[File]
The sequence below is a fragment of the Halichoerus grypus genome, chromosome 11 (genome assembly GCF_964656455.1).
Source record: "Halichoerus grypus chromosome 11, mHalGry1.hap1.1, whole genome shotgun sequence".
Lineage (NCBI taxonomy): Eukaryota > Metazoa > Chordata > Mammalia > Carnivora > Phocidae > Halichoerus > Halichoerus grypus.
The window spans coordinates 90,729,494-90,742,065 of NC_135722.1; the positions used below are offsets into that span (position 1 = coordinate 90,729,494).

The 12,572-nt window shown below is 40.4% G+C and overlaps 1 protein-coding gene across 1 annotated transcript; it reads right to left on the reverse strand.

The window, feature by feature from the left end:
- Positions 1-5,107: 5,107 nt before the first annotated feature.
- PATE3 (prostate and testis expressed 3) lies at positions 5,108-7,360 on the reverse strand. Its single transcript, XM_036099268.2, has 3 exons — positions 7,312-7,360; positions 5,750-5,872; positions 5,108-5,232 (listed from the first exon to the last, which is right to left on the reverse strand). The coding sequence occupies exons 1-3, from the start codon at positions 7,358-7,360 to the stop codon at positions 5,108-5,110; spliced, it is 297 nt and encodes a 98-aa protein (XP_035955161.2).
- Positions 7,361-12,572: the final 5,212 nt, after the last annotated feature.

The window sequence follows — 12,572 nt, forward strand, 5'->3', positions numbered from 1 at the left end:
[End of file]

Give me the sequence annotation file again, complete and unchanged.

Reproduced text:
The sequence below is a fragment of the Halichoerus grypus genome, chromosome 11 (genome assembly GCF_964656455.1).
Source record: "Halichoerus grypus chromosome 11, mHalGry1.hap1.1, whole genome shotgun sequence".
Lineage (NCBI taxonomy): Eukaryota > Metazoa > Chordata > Mammalia > Carnivora > Phocidae > Halichoerus > Halichoerus grypus.
The window spans coordinates 90,729,494-90,742,065 of NC_135722.1; the positions used below are offsets into that span (position 1 = coordinate 90,729,494).

The 12,572-nt window shown below is 40.4% G+C and overlaps 1 protein-coding gene across 1 annotated transcript; it reads right to left on the reverse strand.

The window, feature by feature from the left end:
- Positions 1-5,107: 5,107 nt before the first annotated feature.
- PATE3 (prostate and testis expressed 3) lies at positions 5,108-7,360 on the reverse strand. Its single transcript, XM_036099268.2, has 3 exons — positions 7,312-7,360; positions 5,750-5,872; positions 5,108-5,232 (listed from the first exon to the last, which is right to left on the reverse strand). The coding sequence occupies exons 1-3, from the start codon at positions 7,358-7,360 to the stop codon at positions 5,108-5,110; spliced, it is 297 nt and encodes a 98-aa protein (XP_035955161.2).
- Positions 7,361-12,572: the final 5,212 nt, after the last annotated feature.

The window sequence follows — 12,572 nt, forward strand, 5'->3', positions numbered from 1 at the left end: